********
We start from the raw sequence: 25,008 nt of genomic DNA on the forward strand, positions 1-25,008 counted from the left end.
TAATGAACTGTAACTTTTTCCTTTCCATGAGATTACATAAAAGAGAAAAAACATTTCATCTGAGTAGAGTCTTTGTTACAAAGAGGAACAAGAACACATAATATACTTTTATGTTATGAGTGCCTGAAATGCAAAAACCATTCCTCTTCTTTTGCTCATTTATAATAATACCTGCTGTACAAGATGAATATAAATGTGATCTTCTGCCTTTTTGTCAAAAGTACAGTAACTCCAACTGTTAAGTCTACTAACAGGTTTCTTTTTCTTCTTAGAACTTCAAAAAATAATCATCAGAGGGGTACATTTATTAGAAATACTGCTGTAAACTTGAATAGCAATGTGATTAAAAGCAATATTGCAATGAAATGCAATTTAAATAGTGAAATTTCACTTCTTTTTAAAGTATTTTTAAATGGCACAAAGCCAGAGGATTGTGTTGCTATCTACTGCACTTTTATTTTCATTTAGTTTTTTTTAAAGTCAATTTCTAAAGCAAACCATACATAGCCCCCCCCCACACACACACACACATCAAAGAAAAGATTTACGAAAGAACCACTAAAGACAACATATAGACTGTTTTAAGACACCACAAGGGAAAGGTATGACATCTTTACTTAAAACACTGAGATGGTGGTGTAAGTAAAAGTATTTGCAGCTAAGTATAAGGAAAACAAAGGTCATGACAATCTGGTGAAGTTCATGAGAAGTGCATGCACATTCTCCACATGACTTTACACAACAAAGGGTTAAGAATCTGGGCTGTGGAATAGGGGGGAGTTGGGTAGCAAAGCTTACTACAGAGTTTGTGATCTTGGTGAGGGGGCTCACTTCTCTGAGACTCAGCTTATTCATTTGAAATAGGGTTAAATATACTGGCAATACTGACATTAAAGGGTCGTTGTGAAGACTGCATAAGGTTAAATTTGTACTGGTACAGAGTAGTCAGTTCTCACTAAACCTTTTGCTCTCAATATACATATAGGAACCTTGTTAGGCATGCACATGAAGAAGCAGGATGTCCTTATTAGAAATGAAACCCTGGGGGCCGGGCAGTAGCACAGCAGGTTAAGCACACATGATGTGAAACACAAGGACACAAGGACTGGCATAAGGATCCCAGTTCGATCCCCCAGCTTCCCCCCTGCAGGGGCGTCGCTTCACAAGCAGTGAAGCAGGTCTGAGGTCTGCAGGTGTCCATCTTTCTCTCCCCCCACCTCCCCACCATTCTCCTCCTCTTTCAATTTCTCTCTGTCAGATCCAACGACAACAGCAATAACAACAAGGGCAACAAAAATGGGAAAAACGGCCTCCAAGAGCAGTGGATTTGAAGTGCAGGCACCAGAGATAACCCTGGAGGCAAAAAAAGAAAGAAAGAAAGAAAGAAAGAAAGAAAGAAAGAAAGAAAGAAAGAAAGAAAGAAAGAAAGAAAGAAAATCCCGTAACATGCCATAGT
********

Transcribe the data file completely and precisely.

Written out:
We start from the raw sequence: 25,008 nt of genomic DNA on the forward strand, positions 1-25,008 counted from the left end.
TAATGAACTGTAACTTTTTCCTTTCCATGAGATTACATAAAAGAGAAAAAACATTTCATCTGAGTAGAGTCTTTGTTACAAAGAGGAACAAGAACACATAATATACTTTTATGTTATGAGTGCCTGAAATGCAAAAACCATTCCTCTTCTTTTGCTCATTTATAATAATACCTGCTGTACAAGATGAATATAAATGTGATCTTCTGCCTTTTTGTCAAAAGTACAGTAACTCCAACTGTTAAGTCTACTAACAGGTTTCTTTTTCTTCTTAGAACTTCAAAAAATAATCATCAGAGGGGTACATTTATTAGAAATACTGCTGTAAACTTGAATAGCAATGTGATTAAAAGCAATATTGCAATGAAATGCAATTTAAATAGTGAAATTTCACTTCTTTTTAAAGTATTTTTAAATGGCACAAAGCCAGAGGATTGTGTTGCTATCTACTGCACTTTTATTTTCATTTAGTTTTTTTTAAAGTCAATTTCTAAAGCAAACCATACATAGCCCCCCCCCACACACACACACACATCAAAGAAAAGATTTACGAAAGAACCACTAAAGACAACATATAGACTGTTTTAAGACACCACAAGGGAAAGGTATGACATCTTTACTTAAAACACTGAGATGGTGGTGTAAGTAAAAGTATTTGCAGCTAAGTATAAGGAAAACAAAGGTCATGACAATCTGGTGAAGTTCATGAGAAGTGCATGCACATTCTCCACATGACTTTACACAACAAAGGGTTAAGAATCTGGGCTGTGGAATAGGGGGGAGTTGGGTAGCAAAGCTTACTACAGAGTTTGTGATCTTGGTGAGGGGGCTCACTTCTCTGAGACTCAGCTTATTCATTTGAAATAGGGTTAAATATACTGGCAATACTGACATTAAAGGGTCGTTGTGAAGACTGCATAAGGTTAAATTTGTACTGGTACAGAGTAGTCAGTTCTCACTAAACCTTTTGCTCTCAATATACATATAGGAACCTTGTTAGGCATGCACATGAAGAAGCAGGATGTCCTTATTAGAAATGAAACCCTGGGGGCCGGGCAGTAGCACAGCAGGTTAAGCACACATGATGTGAAACACAAGGACACAAGGACTGGCATAAGGATCCCAGTTCGATCCCCCAGCTTCCCCCCTGCAGGGGCGTCGCTTCACAAGCAGTGAAGCAGGTCTGAGGTCTGCAGGTGTCCATCTTTCTCTCCCCCCACCTCCCCACCATTCTCCTCCTCTTTCAATTTCTCTCTGTCAGATCCAACGACAACAGCAATAACAACAAGGGCAACAAAAATGGGAAAAACGGCCTCCAAGAGCAGTGGATTTGAAGTGCAGGCACCAGAGATAACCCTGGAGGCAAAAAAAGAAAGAAAGAAAGAAAGAAAGAAAGAAAGAAAGAAAGAAAGAAAGAAAGAAAGAAAGAAAGAAAGAAAATCCCGTAACATGCCATAGT